Photography art show showcases gender diversity

Cameron+Summers+shares+his+photograph+of+his+tattoo+which+reads+self+made+at+Framing+the+Spectrum%3A+Celebrating+Gender+Diversity+through+Photography.

Photo courtesy of Peggy Paceley

Cameron Summers shares his photograph of his tattoo which reads “self made” at “Framing the Spectrum: Celebrating Gender Diversity through Photography.”

By Alicia Lee

The diversity of the LGBTQ community in the Champaign-Urbana area was showcased at a photography art show on Friday at the Soma Ultralounge in Downtown Champaign. 

The show, titled “Framing the Spectrum: Celebrating Gender Diversity through Photography,” featured local photographers Peggy Paceley of Peggy Paceley
Photography and Dana Major of Mayhem Images. Paceley and Major conducted photoshoots with local
transgender, genderqueer, agender, bigender, non-binary and gender nonconforming
people. 

“If there are people here that are struggling or questioning or trying to find support and community, they can find that here,” said 36-year-old Megan Paceley, Peggy Paceley’s wife and organizer of the event. “They can look at pictures or talk to people that are here and see somebody that makes them feel that there are other people like them.”

This project was Megan Paceley’s original idea. 

“Peggy and I were just talking one day about how it
would be cool if we had a photography project that really highlighted the
gender diversity and not just the loose trans images in the news where it’s always
very binary,” Megan Paceley said. “It’s transmale, transfemale. We don’t really see
the non-binary, in-between and that whole spectrum. We have a lot of diversity
in this community, and we just wanted to highlight that through photography.”

The event also showcased the photographs of 24-year-old Cameron Summers from Normal, Illinois. He said this art show was important
because it increased visibility.

“We’re seeing all of these images in the media of
transmen and transwomen, but there is no visibility for the in-between. There
isn’t always a representation for everyone,” Summers said. “You see very specific celebrity
icons, but you don’t see the normal everyday people and the struggles they go
through or what they actually look like.”

Benjamin Stone, 38, said C-U’s LGBTQ community is fairly sized. He believes most people are supportive and kind; however, Stone, who identifies himself as genderqueer, said he still experienced times when he felt discriminated or harassed. 

“One block away, three weeks ago …
a group of upper, middle-aged people somewhere in their 50s were laughing and
drunk. One woman grabbed my ass as she went by,”
Stone said. “She got ahead like 5 feet, turned around, walked up to me, hands (cupped), and grabbed my genitals. All I could do was walk away so that this lady would grab
my ass instead of the front.”

To gather participants, Megan
and Peggy Paceley put a callout to the community on Facebook and also through
the UP Center, a multiservice organization and community center that provides social support and educational programs for the LGBTQ community.

“We got a really overwhelming response,” Peggy Paceley said. “We were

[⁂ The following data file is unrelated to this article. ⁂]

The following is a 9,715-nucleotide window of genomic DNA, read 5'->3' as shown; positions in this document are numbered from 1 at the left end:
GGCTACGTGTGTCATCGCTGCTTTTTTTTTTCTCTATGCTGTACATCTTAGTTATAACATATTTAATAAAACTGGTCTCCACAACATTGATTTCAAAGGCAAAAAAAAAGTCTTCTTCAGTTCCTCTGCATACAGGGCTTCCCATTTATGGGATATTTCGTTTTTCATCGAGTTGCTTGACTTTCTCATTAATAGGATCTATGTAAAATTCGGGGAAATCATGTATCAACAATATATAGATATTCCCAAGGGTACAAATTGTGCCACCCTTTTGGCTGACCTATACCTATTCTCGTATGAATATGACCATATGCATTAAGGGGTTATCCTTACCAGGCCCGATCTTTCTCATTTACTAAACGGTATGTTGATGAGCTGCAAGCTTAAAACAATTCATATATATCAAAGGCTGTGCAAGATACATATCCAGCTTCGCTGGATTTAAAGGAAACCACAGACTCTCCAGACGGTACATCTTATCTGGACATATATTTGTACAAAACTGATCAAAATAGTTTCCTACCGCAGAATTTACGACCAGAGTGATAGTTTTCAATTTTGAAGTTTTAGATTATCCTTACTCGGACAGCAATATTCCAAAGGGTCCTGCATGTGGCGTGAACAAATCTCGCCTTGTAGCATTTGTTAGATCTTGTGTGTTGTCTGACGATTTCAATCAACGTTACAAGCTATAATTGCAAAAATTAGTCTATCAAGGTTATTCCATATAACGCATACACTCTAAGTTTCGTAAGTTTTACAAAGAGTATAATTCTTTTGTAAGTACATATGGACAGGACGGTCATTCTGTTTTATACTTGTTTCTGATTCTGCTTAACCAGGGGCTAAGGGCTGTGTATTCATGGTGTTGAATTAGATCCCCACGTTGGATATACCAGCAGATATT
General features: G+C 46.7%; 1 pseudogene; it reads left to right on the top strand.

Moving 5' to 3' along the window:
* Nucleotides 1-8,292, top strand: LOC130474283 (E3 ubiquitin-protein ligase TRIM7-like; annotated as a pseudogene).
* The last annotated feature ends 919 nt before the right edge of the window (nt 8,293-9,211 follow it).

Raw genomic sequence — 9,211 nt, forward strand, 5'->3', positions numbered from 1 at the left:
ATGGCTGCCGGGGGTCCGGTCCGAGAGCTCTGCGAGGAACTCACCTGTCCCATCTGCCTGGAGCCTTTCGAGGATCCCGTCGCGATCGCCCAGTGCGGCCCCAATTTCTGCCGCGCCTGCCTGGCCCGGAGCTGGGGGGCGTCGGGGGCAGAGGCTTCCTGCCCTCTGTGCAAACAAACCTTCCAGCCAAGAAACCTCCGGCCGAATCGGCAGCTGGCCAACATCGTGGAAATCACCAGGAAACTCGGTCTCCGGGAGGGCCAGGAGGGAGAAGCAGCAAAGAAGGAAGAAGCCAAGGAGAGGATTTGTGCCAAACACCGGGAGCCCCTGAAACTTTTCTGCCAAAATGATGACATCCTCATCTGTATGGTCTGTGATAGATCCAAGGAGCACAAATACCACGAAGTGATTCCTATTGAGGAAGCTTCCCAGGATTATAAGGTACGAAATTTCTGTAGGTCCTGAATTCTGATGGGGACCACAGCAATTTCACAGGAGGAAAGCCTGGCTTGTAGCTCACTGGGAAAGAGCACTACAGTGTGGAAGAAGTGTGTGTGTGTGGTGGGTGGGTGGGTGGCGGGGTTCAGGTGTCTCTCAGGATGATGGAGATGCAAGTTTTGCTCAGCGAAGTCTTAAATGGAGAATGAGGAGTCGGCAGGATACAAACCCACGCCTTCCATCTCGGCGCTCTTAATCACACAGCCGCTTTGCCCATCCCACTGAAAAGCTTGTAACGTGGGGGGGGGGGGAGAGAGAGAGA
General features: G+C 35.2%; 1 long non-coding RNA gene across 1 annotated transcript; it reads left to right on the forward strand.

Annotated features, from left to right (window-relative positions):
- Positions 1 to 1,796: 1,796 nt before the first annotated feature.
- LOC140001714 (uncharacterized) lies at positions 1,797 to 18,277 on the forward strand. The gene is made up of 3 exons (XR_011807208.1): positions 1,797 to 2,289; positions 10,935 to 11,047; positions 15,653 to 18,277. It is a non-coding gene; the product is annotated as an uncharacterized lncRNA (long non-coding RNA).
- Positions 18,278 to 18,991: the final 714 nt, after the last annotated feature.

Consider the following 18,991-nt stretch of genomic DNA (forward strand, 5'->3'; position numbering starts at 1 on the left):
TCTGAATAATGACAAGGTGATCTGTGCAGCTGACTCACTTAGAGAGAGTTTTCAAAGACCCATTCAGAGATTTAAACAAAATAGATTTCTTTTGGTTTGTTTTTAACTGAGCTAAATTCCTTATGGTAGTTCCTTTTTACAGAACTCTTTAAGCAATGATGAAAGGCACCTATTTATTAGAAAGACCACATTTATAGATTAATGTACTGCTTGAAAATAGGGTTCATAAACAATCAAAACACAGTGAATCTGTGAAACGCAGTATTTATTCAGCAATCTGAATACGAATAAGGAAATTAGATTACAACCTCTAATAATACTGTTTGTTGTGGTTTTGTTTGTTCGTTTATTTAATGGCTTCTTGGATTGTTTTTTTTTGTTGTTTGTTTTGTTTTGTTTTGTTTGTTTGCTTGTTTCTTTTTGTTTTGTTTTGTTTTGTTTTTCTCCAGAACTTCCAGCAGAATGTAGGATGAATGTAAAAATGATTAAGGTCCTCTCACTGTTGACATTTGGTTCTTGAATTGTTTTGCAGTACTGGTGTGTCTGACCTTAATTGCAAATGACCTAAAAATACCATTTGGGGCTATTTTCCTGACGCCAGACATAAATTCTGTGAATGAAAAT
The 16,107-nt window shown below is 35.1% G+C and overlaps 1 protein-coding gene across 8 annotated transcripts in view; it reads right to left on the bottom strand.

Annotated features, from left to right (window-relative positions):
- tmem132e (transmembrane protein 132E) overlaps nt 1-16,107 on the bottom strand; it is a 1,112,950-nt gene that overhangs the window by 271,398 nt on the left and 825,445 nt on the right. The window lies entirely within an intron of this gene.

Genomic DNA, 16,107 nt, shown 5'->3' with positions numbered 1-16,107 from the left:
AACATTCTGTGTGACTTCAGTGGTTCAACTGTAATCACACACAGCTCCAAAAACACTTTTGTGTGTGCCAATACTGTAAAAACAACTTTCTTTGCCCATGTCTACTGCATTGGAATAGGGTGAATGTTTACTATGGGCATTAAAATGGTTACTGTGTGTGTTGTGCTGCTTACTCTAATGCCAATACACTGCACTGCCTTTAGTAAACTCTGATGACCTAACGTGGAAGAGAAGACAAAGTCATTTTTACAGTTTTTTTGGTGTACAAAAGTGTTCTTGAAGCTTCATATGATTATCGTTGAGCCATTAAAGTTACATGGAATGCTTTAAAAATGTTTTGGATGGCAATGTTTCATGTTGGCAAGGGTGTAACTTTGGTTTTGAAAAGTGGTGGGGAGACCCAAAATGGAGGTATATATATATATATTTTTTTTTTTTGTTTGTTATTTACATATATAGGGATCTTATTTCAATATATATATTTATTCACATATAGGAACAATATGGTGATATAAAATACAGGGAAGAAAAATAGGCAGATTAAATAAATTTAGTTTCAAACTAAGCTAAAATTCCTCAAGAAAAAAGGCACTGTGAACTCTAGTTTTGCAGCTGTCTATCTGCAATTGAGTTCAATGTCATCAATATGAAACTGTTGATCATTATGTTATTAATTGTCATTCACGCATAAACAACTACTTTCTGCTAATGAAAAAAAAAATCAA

thinking that maybe we would get a couple people to be involved in this, but to
have the response that we had was really cool and it tells us that it is
something that people want and want to continue.”

Peggy Paceley said she is laid-back and doesn’t pose her subjects because it’s unnatural.

“Our photographers were really good about asking
people to just be themselves and to convey what they want to convey. Some
people were sad; some were angry; and some were laughing,” Megan Paceley said. “It
wasn’t like we said, ‘Look strong or look happy.’ Just be you.”

Megan Paceley said one of their sponsors was
the Community United Church of Christ (CUCC). The church let them use the facility for some of the photoshoots.

Megan Paceley said the church is very open and affirming; however, Peggy Paceley said she had experiences growing up in a restricting church. 

“I grew up here in Champaign in a really
traditional, Christian home and family. Long story short, I was outcast by the
church, which was my entire world when I was younger. 

“Having to deal with that
and not having a support system was one of the main reasons why I wanted to be
involved in creating the UP Center, so that people of all shapes and sizes can
be involved and have a community here for kids that need a space and need
somewhere safe to be,” Peggy Paceley said.

The youngest participant of this art show was 9-year-old Daniel
Humann, a trans-identifying youth. When asked
what he wanted people to see through his picture, he said, “I just want to show
that it doesn’t matter how young you are, you can be who you are, who you want
to be.”

Donations were received at the door and raffle
tickets for free photoshoots were also sold. All proceeds will go to the
UP Center.

While this show was a one-night event, some of the
photographs will be showcased at the 6th Annual “Reel It UP” Film Festival
at The Art Theater on June 14. 

Tweet: Area photography showcase, “Framing the Spectrum,” tells the stories of local LGBTQ community members.

ajlee12@dailyillini.com